This is a blend of aged Calvados with Scotch. Seems like an interesting idea. People like Calvados. People like Scotch. People like Mixed Drinks. Let’s do all at once. Because mixing everything you love makes things better, like chocolate and roast beef.
Oops, spoiler. Let’s see how it tastes, shall we?
Components: 11% Highland Malt Blend from Custom French Oak Casks with Heavy Toast (see above), 10.5% Highland Malt from Custom French oak Casks with Light Toast, 8% Highland Malt Blend with Medium to Heavy Toast, 37.5% Calvados Pays D’Auge Domaine Christian Drouin in a Primarily French Barrique, 13% Blended Scotch Whisky Parcel (unknown origin) in a Refill Sherry Butt, 20% Craigellachie in a one-year finish First Fill Sherry Butt
Number of bottles: 6028
Colour: It’s not Scotch so I didn’t write down a colour… sure, let’s go with that.
Nose: Spiced apple, pepper, light coffee notes
Apple with some spice… apple, spice… ahem… Uh… apple.
Maybe light coffee notes, but not like “oh what kinda coffee” more like “generic McD’s coffee brewed 15 minutes ago” smell.
Taste: Apple, cinnamon, strawberry, caramel
A bit more going on, but I’d be a lying liar (the worst kind) if I didn’t mention it’s mostly apple. I’m not one of these “doctors” who hate apples due to a saying: I’m just saying this tastes mostly of apples and bits of flavours on the side.
So I’m unimpressed.
Finish: Cinnamon, cranberry, hazelnut
Mostly spice and woody-red fruits at the end. Thanks for coming to my Ted Talk, fuck this.
Conclusion: If this was a third the cost, it’d be totally fine to have around as a dessert dram. It’s not that complex, it’s not terrible, but nothing that great. You could have it, crack a bottle on winter nights, all is good.
And price doesn’t affect my score. The score below is based on the quality of this super simple apple forward dram.
My comments, though, are the true reason behind reviews, and this is way too much for a simple, easy-drinking combination.
Do yourself a favour: Buy the Calvados instead.
Thanks to /u/EvilAFI for sharing this dram
Now let’s jump back in a way that makes me look like a better writer but actually confuses people: Juveniles Bistro à Vins is a wine bistro in Paris that’s been around for over 30 years now. Like any good booze emporium, they take risks based on their tastes and quality. Take that, not good places!
So to celebrate these Parisian Potable Paragons, and since John Glaser is good friends with Tim Johnston Compass Box was approached to make Compass Box Juveniles. Well he was about 13 years ago to make the 20th anniversary, which this is not. This is the third such endeavour.
So let’s just fix my bold comment by saying it’s Compass Box Juveniles (3rd Edition) and we’re all good.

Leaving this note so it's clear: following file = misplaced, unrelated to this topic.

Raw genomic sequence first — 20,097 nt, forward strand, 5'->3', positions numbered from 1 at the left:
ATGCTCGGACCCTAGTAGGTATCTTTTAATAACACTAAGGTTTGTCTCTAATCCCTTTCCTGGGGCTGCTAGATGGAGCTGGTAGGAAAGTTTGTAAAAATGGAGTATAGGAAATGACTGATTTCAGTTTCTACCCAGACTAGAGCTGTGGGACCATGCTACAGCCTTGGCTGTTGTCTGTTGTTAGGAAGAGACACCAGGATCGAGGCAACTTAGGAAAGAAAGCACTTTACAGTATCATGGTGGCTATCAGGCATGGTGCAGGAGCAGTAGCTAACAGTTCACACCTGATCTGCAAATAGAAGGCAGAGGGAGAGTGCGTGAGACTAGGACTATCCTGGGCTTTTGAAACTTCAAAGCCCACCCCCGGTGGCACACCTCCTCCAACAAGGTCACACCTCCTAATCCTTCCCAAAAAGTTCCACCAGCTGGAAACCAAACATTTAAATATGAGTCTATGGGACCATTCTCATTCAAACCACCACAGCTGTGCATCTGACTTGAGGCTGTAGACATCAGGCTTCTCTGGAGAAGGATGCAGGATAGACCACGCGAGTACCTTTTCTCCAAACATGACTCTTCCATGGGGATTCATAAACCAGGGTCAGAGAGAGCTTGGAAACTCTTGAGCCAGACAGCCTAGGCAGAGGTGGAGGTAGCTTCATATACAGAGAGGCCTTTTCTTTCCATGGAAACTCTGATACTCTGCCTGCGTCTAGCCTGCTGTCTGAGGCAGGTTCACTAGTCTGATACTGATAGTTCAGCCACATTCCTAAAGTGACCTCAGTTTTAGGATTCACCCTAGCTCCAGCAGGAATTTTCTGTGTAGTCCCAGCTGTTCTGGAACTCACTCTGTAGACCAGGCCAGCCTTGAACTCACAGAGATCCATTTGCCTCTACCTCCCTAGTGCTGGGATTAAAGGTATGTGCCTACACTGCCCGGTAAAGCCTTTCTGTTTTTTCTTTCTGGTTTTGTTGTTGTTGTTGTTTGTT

But we get the story by now: What’s it taste like? Let’s see, shall we?
Components: 34% Strathmill from Refill Hogshead, 34% Balmenach from Refill Hogshead, 20% Clynelish from Re-Charred Hogsheads, 10% Clynelish from Refill Sherry Butt, 2% Glendullan from First Fill Sherry Butt
Number of bottles: 14,894
Colour: 7.5Y 9/6
Nose: Rotten citrus, peanut, pear, caramel Well, that’s… certainly, an interesting way to start. Holy damn that’s a strong note of the orange you left in your locker in high school.
Once that calms it’s collective whisky titties, nutty, more edible fruits, some caramel. Nothing too over the top to take out the expired orange.
Taste: Grapefruit, oak, golden syrup, grass, candle
Tart, some oak, a bit of strong sweet notes as well as some grassiness and some wax (hey, I’m getting better). No take candle from a Clynelish this time!
Warcraft memes aside, a nice balance to this, though the tart/citrus does take centre stage pretty quickly and doesn’t let anyone else have fun, like that one DnD player we all wish we could have an adult conversation with.
Finish: Grapefruit, vanilla, white sugar, grass, peanut
And… more grapefruit and nuttiness. The sugar seems a bit more established now. All in all a better set of the flavours from the taste, but just barely.
Conclusion: Grapefruit and peanut, all the way. The nose is pretty rough but it turns itself around. Am I loving this? Not really. It’s a simple summer dram that has notes that aren’t meant to offend (again, save for the nose).
I get the feeling that as this became more popular they attempted to use younger malts to get more out of the barrels, and this is where we’re at. It’s not really a “wow, hyped-up limited edition” more like a “huh, I guess I’d be fine if this was my summer daily drinker I got on sale”.
Here’s hoping they go back to their roots and take some risks on the next edition.
Compass Box Great King Blend Kensington Marrying Cask is a limited edition of the Great King Blend married in its own Marrying Cask (large casks that the whiskies are laid in to blend for an extra maturation together).